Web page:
and 2000 years of hype have made us think he must have been a high
 saint. History is written by the victors. And the victors, for
 political reasons, adopted christianity as  the state religion. And
 thus it spread. Via political santion and presumably heavy hype and
 PR. Not because of grass roots effectivness -- or surely not solely
 due to that.
 
 And  Jesus taught for only 2 years. In small backwards villages for
 the most part. Though he died at the same age as Shankara, the
 latter's contribution to spritual knowledge seems far vaster. But
 perhaps that is largely hype -- some say others wrote a lot of the
 things attributed to Shankara. What other world teacher taught to
 small hinterland groups for 2 years -- and that was it?

There were really two stages involved.  The first was
about what one would expect in the case of an extremely
charismatic back-to-basics reformer at a time when his
audience was desperately hoping for a Messiah to help
them throw off the Roman yoke.  On a grassroots level,
and in a rather limited area, his teaching was highly
effective.

But if Paul hadn't come along decades later and started
preaching universal redemption, the Jesus movement might
well have died out.  Because Paul opened Christianity
to gentiles and upped the stakes significantly, it 
acquired a much broader appeal; in Paul's hands, it
also became less of a threat to the powers that be
because it focused on eternal life rather than revolt
against oppression.






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[FairfieldLife] Re: Mel Gibson's The Passion of Christ

2005-10-09 Thread akasha_108
Akasha:
Was Jesus enlightened? Same questions as above, but inverted.
Unc: 
   I don't know, but I suspect the dude was pretty high.

A:
  He may have been. Its also possible that he was a rather simple
man, and 2000 years of hype have made us think he must have been a
high saint. History is written by the victors. And the victors, for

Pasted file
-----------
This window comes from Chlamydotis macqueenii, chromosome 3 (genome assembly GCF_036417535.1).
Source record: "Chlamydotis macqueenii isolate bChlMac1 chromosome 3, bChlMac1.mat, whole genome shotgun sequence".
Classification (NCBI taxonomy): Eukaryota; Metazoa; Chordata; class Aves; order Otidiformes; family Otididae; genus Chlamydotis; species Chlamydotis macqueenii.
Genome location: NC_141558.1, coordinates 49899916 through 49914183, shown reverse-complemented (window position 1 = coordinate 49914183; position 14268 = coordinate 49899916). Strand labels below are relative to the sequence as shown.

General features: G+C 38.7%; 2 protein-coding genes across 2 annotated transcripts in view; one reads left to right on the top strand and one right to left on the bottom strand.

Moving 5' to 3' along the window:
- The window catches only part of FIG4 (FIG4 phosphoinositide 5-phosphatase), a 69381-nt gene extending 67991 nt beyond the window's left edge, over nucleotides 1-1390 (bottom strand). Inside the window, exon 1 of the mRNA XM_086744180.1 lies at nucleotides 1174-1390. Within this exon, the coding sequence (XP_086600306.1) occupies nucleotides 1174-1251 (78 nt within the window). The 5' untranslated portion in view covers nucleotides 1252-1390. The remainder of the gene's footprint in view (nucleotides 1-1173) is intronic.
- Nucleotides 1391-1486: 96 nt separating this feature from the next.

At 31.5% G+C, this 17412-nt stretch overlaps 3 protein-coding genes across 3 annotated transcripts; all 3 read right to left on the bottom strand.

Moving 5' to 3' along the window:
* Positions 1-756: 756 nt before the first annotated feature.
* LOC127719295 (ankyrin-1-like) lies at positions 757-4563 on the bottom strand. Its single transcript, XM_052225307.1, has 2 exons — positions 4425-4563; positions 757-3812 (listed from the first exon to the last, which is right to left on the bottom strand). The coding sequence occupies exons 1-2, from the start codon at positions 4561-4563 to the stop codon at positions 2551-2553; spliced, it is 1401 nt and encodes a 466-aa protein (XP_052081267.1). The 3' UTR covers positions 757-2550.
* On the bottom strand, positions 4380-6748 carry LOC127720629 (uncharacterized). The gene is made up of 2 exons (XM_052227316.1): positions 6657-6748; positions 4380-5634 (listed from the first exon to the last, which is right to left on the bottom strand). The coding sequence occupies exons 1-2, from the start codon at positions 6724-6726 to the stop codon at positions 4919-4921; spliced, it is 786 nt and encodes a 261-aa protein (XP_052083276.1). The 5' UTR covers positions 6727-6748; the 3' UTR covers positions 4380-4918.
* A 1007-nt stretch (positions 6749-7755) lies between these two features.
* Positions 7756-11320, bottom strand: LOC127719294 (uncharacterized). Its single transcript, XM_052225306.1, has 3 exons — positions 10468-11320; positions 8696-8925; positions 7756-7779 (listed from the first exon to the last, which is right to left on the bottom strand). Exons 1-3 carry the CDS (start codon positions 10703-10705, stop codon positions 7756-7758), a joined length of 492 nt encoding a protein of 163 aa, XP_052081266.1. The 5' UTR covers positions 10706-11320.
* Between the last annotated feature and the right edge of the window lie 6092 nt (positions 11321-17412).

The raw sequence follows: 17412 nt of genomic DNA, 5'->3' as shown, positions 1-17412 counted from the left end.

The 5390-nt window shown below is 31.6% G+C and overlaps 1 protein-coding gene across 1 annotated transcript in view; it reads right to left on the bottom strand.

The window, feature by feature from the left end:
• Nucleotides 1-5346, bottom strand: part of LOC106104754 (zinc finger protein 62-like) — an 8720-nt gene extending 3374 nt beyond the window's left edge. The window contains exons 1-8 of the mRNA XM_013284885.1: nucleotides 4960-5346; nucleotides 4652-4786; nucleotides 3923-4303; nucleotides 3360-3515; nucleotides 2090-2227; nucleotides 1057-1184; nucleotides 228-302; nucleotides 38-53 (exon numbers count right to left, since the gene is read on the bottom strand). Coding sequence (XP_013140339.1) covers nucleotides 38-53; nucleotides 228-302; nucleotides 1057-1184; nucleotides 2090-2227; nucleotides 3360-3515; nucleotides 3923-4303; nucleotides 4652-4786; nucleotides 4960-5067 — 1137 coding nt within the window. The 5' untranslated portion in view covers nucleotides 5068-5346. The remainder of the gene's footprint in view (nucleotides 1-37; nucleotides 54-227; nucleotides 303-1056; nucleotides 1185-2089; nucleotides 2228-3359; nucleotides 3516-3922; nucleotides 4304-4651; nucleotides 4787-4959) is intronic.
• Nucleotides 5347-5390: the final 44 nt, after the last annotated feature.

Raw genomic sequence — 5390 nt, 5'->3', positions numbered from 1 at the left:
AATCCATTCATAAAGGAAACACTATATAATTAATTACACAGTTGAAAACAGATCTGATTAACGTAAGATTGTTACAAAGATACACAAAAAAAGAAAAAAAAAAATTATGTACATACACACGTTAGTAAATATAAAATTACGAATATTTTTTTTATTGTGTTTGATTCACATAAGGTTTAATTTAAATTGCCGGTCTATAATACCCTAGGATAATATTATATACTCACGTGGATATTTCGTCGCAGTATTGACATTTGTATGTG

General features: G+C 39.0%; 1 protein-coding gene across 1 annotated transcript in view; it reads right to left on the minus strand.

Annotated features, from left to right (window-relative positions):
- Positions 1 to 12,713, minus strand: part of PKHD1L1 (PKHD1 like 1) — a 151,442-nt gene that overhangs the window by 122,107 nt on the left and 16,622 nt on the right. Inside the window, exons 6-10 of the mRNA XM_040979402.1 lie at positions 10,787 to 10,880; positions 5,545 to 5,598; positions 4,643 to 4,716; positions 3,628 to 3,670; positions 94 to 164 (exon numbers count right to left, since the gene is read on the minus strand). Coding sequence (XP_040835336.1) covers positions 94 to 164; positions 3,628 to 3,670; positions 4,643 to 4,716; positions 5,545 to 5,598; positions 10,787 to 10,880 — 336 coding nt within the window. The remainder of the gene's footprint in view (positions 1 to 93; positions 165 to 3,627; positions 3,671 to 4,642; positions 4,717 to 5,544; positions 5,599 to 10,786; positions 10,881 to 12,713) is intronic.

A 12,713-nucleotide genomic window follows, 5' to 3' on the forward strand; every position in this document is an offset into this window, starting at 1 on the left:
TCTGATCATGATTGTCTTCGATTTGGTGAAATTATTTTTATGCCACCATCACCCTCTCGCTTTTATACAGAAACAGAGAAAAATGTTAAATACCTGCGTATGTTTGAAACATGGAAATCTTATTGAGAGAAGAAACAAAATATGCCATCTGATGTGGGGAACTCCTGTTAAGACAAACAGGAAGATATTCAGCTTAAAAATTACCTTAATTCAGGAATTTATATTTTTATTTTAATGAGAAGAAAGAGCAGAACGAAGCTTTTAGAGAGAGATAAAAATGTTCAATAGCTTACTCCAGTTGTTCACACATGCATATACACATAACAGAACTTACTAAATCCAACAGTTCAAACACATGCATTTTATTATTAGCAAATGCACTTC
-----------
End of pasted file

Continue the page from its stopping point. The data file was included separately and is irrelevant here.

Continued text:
political reasons, adopted christianity as  the state religion. And
thus it spread. Via political santion and presumably heavy hype and
PR. Not because of grass roots effectivness -- or surely not solely
due to that.

And  Jesus taught for only 2 years. In small backwards villages for
the most part. Though he died at the same age as Shankara, the
latter's contribution to spritual knowledge seems far vaster. But
perhaps that is largely hype -- some say others wrote a lot of the
things attributed to Shankara. What other world teacher taught to
small hinterland groups for 2 years -- and that was it?

Judy: 
 There were really two stages involved.  The first was
 about what one would expect in the case of an extremely
 charismatic back-to-basics reformer at a time when his
 audience was desperately hoping for a Messiah to help
 them throw off the Roman yoke.  On a grassroots level,
 and in a rather limited area, his teaching was highly
 effective.
 
 But if Paul hadn't come along decades later and started
 preaching universal redemption, the Jesus movement might
 well have died out.  Because Paul opened Christianity
 to gentiles and upped the stakes significantly, it 
 acquired a much broader appeal; in Paul's hands, it
 also became less of a threat to the powers that be
 because it focused on eternal life rather than revolt
 against oppression.

All good points. And I think provide more substance for my intended
thought: that favorable histories and hype (meant in the broadest
sense of positioning, refocussing, revamping, extolling, etc) may have
substantially changed the original message and embodiment of Jesus
into something vastly different than the real Jesus and his message. 

From what you point out, as I understand it, Paul did not teach what
Jesus taught but rather forlumated Paulism -- and Christianity over
the years has transformed and reshaped Paulism in ways perhaps
unrecognizable to even Paul -- much less Jesus with respect to his
original teachings. This being a long and twisting road -- a process
in which the original Jesus could have been a substantially different
being than the one projected to us today.






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[FairfieldLife] Re: Mel Gibson's The Passion of Christ

2005-10-09 Thread authfriend
--- In FairfieldLife@yahoogroups.com, akasha_108 [EMAIL PROTECTED] 
wrote:

 Akasha:
 Was Jesus enlightened? Same questions as above, but 
inverted.
 Unc: 
I don't know, but I suspect the dude was pretty high.
 
 A:
   He may have been. Its also possible that he was a rather simple
 man, and 2000 years of hype have made us think he must have been a
 high saint. History is written by the victors. And the victors, for
 political reasons, adopted christianity as  the state religion. And
 thus it spread. Via political santion and presumably heavy hype and
 PR. Not because of grass roots effectivness -- or surely not solely
 due to that.
 
 And  Jesus taught for only 2 years. In small backwards villages for
 the most part. Though he died at the same age as Shankara, the
 latter's contribution to spritual knowledge seems far vaster. But
 perhaps that is largely hype -- some say others wrote a lot of the
 things attributed to Shankara. What other world teacher taught to
 small hinterland groups for 2 years -- and that was it?
 
 Judy: 
  There were really two stages involved.  The first was